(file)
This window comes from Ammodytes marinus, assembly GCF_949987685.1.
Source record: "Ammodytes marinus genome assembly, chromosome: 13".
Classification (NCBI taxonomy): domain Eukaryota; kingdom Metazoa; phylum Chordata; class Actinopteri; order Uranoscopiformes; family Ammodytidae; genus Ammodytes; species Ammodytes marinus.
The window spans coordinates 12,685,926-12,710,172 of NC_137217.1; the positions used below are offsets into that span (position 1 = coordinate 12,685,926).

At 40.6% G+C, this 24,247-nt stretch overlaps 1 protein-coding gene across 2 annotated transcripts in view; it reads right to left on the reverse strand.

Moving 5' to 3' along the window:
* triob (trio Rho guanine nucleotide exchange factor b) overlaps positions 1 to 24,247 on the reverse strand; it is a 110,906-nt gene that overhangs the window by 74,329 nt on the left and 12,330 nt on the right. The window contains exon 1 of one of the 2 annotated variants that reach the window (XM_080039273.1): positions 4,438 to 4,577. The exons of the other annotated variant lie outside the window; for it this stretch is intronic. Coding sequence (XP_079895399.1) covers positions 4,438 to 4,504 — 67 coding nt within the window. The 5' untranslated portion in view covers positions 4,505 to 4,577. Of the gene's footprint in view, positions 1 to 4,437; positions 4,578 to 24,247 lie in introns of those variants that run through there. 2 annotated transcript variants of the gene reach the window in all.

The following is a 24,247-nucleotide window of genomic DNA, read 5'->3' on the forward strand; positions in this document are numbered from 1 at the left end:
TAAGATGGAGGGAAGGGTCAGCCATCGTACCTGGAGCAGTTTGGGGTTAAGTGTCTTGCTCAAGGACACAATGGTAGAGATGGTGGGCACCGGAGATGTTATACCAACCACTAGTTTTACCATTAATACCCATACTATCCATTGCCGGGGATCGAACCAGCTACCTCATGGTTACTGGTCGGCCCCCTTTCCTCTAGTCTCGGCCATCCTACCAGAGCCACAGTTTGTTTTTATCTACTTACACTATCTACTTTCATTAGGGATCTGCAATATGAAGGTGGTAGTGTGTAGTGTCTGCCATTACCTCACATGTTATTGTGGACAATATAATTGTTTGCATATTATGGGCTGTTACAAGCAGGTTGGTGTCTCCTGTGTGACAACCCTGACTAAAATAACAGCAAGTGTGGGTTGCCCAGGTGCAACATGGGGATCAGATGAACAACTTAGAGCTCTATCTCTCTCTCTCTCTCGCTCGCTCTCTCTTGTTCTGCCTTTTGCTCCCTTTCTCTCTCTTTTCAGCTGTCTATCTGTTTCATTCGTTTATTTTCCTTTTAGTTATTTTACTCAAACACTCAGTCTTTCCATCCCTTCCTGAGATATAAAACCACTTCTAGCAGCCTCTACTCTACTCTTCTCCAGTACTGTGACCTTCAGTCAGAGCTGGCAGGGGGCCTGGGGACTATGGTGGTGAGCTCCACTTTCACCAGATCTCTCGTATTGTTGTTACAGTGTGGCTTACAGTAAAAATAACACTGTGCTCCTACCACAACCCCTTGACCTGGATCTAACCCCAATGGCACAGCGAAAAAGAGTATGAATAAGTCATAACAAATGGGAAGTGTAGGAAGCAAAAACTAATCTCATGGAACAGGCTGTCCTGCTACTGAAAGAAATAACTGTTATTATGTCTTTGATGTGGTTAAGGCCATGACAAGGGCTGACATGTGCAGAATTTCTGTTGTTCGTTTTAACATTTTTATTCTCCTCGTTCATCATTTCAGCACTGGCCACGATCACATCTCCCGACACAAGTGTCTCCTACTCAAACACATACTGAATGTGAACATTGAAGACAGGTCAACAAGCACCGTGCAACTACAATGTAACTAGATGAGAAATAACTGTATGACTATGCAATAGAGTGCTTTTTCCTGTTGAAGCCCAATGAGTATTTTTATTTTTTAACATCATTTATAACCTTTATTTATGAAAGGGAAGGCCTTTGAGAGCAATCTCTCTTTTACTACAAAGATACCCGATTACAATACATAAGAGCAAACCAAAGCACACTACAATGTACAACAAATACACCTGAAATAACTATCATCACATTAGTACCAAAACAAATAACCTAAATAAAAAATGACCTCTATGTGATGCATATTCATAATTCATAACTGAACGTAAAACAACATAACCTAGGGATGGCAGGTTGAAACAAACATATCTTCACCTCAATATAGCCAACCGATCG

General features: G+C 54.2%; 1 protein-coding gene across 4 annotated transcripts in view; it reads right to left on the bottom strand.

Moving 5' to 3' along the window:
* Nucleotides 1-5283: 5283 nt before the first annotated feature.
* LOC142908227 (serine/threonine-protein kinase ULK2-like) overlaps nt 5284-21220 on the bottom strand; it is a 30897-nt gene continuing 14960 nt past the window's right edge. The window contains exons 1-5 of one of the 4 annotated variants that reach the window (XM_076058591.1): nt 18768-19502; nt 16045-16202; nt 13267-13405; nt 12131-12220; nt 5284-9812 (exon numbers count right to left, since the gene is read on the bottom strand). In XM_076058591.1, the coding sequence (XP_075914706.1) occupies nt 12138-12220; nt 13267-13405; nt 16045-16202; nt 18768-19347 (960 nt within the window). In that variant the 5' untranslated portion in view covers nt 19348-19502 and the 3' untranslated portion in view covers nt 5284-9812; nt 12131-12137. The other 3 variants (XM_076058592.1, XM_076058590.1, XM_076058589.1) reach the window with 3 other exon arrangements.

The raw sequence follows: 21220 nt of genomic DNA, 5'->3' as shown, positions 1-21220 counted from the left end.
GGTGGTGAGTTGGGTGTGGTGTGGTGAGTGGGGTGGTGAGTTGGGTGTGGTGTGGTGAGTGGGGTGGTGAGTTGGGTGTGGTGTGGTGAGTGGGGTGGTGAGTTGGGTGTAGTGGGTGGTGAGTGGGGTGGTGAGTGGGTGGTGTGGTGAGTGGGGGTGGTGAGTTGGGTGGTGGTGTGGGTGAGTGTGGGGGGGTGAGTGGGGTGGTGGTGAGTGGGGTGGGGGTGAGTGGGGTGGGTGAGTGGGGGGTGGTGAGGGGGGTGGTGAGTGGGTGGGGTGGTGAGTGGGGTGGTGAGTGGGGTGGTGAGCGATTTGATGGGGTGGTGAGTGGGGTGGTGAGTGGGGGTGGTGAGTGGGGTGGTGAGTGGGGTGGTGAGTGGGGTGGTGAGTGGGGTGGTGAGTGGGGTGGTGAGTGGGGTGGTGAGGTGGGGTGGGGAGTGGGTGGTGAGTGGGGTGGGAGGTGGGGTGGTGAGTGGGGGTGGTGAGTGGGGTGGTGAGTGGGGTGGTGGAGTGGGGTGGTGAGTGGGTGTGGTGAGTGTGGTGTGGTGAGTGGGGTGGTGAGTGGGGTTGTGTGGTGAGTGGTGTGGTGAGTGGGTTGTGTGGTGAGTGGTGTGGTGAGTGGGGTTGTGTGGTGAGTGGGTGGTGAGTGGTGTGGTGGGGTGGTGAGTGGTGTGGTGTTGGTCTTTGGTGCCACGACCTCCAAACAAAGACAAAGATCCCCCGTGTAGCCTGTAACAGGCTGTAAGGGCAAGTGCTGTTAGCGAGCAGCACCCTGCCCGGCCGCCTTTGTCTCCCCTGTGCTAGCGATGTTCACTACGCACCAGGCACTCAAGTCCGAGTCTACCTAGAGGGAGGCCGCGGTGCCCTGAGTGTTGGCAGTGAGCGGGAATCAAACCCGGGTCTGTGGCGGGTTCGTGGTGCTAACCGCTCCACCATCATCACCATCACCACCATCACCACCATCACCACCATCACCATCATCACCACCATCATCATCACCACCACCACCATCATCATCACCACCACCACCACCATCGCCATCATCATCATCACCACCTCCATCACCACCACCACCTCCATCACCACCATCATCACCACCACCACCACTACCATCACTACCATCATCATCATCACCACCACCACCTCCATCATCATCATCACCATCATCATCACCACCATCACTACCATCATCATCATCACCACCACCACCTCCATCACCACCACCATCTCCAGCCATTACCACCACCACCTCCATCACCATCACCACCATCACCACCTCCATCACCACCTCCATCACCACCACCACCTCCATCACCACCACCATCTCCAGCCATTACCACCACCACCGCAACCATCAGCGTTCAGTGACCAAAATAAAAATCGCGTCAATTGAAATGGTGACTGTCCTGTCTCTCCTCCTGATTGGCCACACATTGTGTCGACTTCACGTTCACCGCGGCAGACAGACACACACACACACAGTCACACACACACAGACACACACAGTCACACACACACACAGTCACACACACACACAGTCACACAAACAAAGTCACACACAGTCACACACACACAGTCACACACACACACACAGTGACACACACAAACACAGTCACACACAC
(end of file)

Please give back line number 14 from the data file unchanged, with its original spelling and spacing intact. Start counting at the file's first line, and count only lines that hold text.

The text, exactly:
The raw sequence follows: 21220 nt of genomic DNA, 5'->3' as shown, positions 1-21220 counted from the left end.